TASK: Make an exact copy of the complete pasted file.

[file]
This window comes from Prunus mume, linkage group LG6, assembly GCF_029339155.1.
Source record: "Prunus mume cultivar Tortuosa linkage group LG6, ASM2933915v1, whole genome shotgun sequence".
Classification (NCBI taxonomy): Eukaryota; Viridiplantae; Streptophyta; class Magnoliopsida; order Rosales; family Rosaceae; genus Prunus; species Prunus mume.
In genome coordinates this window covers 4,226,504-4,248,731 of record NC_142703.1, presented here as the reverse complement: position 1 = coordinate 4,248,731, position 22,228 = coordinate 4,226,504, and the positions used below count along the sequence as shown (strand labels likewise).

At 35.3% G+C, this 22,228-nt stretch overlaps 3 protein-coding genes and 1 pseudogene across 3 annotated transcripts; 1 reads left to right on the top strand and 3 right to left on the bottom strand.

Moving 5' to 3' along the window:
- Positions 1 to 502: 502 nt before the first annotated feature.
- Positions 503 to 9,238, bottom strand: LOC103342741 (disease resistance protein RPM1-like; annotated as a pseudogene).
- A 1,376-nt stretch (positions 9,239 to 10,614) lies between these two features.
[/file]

This window comes from Prunus mume, linkage group LG6, assembly GCF_029339155.1.
Source record: "Prunus mume cultivar Tortuosa linkage group LG6, ASM2933915v1, whole genome shotgun sequence".
Classification (NCBI taxonomy): Eukaryota; Viridiplantae; Streptophyta; class Magnoliopsida; order Rosales; family Rosaceae; genus Prunus; species Prunus mume.
In genome coordinates this window covers 4,226,504-4,248,731 of record NC_142703.1, presented here as the reverse complement: position 1 = coordinate 4,248,731, position 22,228 = coordinate 4,226,504, and the positions used below count along the sequence as shown (strand labels likewise).

At 35.3% G+C, this 22,228-nt stretch overlaps 3 protein-coding genes and 1 pseudogene across 3 annotated transcripts; 1 reads left to right on the top strand and 3 right to left on the bottom strand.

Moving 5' to 3' along the window:
- Positions 1 to 502: 502 nt before the first annotated feature.
- Positions 503 to 9,238, bottom strand: LOC103342741 (disease resistance protein RPM1-like; annotated as a pseudogene).
- A 1,376-nt stretch (positions 9,239 to 10,614) lies between these two features.